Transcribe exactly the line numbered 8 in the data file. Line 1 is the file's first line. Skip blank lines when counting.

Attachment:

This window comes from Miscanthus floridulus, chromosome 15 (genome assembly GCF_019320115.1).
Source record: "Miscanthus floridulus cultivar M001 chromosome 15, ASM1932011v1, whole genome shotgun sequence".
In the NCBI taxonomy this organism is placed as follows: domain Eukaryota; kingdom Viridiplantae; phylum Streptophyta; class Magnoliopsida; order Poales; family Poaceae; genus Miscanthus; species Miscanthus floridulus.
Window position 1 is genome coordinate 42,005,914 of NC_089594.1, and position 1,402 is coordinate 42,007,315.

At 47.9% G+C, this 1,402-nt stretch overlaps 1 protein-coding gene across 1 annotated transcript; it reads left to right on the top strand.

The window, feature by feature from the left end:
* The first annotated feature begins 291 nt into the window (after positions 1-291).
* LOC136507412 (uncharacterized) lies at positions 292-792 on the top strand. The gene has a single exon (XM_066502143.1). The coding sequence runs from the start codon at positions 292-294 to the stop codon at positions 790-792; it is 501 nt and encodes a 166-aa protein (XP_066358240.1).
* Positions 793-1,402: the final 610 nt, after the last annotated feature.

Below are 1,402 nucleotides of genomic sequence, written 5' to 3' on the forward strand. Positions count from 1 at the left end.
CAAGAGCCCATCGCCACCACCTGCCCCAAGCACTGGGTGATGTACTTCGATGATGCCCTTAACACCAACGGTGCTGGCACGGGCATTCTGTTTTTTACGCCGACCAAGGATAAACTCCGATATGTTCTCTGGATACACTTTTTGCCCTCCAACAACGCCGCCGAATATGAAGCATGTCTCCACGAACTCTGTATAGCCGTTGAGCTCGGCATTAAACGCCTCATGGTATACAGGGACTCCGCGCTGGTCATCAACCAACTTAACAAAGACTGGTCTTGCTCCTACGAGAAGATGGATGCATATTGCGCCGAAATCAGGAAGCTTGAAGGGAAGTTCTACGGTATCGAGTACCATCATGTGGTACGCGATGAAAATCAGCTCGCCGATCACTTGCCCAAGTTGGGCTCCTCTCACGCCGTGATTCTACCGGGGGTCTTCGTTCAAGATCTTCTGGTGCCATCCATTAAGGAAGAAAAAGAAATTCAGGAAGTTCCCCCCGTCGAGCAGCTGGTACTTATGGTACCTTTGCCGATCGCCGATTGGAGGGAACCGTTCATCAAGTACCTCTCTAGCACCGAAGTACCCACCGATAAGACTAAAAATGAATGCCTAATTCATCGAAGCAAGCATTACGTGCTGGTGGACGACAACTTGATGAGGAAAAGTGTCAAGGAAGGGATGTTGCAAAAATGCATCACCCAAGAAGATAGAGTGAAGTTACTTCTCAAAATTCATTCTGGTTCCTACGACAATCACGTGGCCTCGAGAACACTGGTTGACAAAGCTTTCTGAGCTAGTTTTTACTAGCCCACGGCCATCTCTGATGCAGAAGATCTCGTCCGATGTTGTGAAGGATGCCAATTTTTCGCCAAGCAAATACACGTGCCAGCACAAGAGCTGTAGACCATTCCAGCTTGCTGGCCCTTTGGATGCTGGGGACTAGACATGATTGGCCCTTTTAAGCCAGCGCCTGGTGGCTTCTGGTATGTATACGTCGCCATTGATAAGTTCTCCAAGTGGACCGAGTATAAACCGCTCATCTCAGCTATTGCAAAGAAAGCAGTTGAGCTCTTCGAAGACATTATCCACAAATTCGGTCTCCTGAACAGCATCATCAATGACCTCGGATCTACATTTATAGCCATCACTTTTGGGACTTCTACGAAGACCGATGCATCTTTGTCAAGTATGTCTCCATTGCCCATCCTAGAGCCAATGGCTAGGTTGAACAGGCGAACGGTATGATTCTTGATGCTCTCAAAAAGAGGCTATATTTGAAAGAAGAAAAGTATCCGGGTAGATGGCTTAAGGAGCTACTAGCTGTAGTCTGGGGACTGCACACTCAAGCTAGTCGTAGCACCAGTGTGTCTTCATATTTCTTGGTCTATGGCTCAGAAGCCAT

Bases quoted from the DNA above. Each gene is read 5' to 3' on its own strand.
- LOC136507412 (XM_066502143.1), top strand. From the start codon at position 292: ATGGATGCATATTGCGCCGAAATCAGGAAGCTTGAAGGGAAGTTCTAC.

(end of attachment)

* LOC136507412 (uncharacterized) lies at positions 292-792 on the top strand. The gene has a single exon (XM_066502143.1). The coding sequence runs from the start codon at positions 292-294 to the stop codon at positions 790-792; it is 501 nt and encodes a 166-aa protein (XP_066358240.1).